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a literary journal published by the Black Earth Institute dedicated to re-forging the links between art and spirit, earth and society

Lily Greenberg


“We don’t need a worldview of Earth beings as objects anymore. That thinking has led us to the precipice of climate chaos and mass extinction. We need a new language that reflects the life-affirming world we want. A new language, with its roots in an ancient way of thinking.”
–Robin Wall Kimmerer

Here I am it’s June loose multiple earth-toned getup but

all around me glitter, drawn eyebrows, deep V, and I


hate it—costume, I don’t know how to do it, and

I’m more empty when the world blows through


mine. 30 days of thinking about the failure

of language. To split myself into two: bi-


focal: making whole multiple objects

of attention. Am I writing if I’m online


shopping? Am I “still interested in

women” if I am dating a “man”?


Back to thinking about the failure of language.

Biradical: independent and


odd: quarry full of red lichen—no, sundew:

little mouths look like leaves, a fly


dead in the nectar. Are you a plant if you eat

meat? If you bend to sun like everyone else and also


eat meat? Taker! Who let you open the bi-

orhythm? Who let you be so multiple? Bi-


nomial: me too, I’m at once several

names: Lu, Loon, Crontigue, touch-me


-not, soon, aster, risen woman

taking off her clothes. Risen person


taking off their clothes.

What was worn: fishnets


onto water, breaking the moon into

snakes: flickers running the direction of away,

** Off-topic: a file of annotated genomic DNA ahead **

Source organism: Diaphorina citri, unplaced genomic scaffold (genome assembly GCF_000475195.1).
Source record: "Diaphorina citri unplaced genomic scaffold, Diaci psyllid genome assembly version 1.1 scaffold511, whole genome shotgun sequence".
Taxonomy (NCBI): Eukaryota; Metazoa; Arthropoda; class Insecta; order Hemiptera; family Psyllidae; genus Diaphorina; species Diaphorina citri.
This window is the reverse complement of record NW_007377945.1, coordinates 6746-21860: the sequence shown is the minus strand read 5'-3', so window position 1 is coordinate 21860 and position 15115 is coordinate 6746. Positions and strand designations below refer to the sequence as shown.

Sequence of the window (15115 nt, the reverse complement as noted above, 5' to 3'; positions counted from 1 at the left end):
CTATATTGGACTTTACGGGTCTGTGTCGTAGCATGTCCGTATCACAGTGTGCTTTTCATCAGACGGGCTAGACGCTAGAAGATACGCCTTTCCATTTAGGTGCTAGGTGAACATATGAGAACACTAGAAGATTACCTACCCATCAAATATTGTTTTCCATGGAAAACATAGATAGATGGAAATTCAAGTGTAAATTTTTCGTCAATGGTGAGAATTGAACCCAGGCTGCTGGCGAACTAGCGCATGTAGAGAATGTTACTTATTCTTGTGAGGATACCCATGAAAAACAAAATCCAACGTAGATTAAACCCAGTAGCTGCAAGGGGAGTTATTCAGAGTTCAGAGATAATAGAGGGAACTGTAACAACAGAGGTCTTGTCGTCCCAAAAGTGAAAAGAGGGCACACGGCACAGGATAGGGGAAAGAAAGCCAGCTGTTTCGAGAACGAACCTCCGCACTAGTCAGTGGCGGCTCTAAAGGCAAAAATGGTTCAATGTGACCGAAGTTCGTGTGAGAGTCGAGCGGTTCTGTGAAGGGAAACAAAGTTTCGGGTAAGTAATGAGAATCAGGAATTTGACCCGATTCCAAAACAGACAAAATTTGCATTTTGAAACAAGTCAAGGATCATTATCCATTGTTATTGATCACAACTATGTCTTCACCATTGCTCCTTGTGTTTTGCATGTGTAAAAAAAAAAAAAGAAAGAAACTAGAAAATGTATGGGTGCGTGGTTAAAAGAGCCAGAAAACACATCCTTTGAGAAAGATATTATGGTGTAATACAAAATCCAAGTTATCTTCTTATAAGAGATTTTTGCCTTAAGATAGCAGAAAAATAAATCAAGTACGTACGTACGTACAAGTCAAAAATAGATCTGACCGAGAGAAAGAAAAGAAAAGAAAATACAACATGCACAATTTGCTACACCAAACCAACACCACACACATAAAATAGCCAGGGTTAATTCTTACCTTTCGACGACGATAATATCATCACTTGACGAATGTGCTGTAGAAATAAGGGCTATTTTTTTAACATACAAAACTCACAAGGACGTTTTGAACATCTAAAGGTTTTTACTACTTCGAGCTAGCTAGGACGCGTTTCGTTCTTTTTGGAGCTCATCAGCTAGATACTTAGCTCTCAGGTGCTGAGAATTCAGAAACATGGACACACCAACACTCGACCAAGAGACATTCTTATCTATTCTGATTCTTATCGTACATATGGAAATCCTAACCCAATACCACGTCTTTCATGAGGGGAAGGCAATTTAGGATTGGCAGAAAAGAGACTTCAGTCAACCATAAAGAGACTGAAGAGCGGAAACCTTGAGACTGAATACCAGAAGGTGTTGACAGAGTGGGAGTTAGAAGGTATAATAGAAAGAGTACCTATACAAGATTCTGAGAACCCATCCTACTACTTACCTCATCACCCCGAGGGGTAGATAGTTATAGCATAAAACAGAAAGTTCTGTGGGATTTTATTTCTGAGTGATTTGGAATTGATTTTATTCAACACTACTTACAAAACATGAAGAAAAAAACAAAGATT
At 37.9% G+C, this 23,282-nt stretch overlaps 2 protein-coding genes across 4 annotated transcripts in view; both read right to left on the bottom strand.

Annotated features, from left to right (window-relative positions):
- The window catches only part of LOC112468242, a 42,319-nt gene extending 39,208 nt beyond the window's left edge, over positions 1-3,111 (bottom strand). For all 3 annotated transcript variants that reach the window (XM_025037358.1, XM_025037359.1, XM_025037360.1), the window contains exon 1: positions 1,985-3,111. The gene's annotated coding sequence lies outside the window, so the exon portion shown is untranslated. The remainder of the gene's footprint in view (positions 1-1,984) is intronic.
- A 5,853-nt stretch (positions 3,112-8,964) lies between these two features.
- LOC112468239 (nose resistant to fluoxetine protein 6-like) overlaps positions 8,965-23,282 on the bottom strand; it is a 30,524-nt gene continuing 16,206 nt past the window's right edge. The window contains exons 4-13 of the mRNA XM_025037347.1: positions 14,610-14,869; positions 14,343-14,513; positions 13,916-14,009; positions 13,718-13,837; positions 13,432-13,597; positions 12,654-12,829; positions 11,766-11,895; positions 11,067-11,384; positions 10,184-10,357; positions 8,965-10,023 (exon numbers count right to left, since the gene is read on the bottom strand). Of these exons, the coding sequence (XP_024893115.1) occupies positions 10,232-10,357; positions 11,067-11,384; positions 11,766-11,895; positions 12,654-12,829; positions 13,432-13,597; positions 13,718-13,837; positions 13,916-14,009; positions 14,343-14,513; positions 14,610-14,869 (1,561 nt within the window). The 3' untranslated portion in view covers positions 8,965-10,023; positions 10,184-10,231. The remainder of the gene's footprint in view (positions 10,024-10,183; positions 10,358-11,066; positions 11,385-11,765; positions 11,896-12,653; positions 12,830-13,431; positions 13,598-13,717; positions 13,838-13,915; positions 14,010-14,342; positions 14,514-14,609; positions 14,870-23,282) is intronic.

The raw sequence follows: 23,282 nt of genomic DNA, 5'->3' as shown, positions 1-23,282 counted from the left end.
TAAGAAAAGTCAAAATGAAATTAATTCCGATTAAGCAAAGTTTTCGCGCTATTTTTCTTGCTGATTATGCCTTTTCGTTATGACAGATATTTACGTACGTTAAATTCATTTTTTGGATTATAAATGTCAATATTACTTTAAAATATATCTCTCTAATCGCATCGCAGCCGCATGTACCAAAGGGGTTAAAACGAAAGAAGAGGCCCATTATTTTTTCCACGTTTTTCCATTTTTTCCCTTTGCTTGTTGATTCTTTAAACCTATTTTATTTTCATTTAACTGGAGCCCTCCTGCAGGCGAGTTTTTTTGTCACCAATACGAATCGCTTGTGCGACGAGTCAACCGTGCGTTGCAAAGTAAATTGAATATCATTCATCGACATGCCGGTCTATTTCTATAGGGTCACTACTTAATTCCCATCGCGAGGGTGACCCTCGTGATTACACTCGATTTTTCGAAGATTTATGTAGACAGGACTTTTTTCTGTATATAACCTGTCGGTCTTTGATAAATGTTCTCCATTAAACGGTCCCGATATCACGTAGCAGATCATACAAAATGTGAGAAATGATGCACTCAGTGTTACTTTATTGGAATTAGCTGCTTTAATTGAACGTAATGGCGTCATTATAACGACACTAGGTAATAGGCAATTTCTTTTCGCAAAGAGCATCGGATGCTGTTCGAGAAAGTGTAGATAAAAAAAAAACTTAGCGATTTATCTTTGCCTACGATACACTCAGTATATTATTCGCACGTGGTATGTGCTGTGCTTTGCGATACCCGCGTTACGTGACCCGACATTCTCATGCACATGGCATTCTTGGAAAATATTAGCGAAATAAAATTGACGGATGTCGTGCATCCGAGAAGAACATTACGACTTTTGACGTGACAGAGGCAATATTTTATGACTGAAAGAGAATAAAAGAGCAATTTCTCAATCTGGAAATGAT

strewn to black. Naked, what am I called?

Kimmerer says ki—this maple, in spring, ki gives us


rot gone sugar. Ki—snapping turtle in the road.

Lift. Ki opens at mouth, the whole body, ki


will close on you. Open, what am I called?

In the oldest beech, ki carves a name. Ki


is walking the long dog home. All doors

open to ki. Shadows sit with


ki. Hear my name and say

who? Who heard God and


multiplied? Who is a womb? Who

bloomed bitter flowers in the sewer,


whose night is made of walnuts? Who is dark

matter. Who found their name in a plastic


calculator? A heart finally swings

open. Whose? Hear my names


and say open. Who is open as an arch

in a garden, peas climbing spine-up. Who


sweats openly on the brown grass. Who turned

the water off. Who is asking


who asked for this? Who is open enough

to know the miracle of a bee resting


on a shoulder. Who belongs to ki. Who

unlocks the ocean, whose song is


singing up the sun. Lord, open

the eyes of my name, and let me hear.


And if
the red parade
upends you, offends
you, bends you and sends you
to a yard divided
by a river, here—
come stand awhile.
The water is not like us.
It does not raise its hand
and say, “I am the river and
the rain and the tears.
I am not the rock,
not the styrofoam cup.”
In the going of water,
everything belongs:
a plane’s shadow
crosses a black bear nosing
a float of dead
Hudson herrings.
The water
does not think ruin
when flat cola
pools at the bank.
White legs kick up,
and the rapids keep on,
don’t care—even
as the dam slows the water
brown, the river goes.
You could be like that.
If you cry for the walruses
spinning through air,
gone limp on cliff rocks,
you cry we did that.
You could drop a butt
in the shallows, say sorry
with dead fish eyes
and walk away.
See where that gets you.
Then come breathe with me
while the world splits
beyond repair.


Lily Greenberg is a poet from Nashville, Tennessee living in Portland, Maine. Her work has appeared in Hobart, storySouth, Third Coast Magazine, and Hole in the Head Review, among others, and her debut collection of poems In the Shape of a Woman is forthcoming with Broadstone Books in 2022. She is a 2021 Breadloaf Scholar and the 2021 recipient of the Dick Shea Memorial Award for Poetry judged by Jennifer Militello. Lily earned her MFA at the University of New Hampshire.

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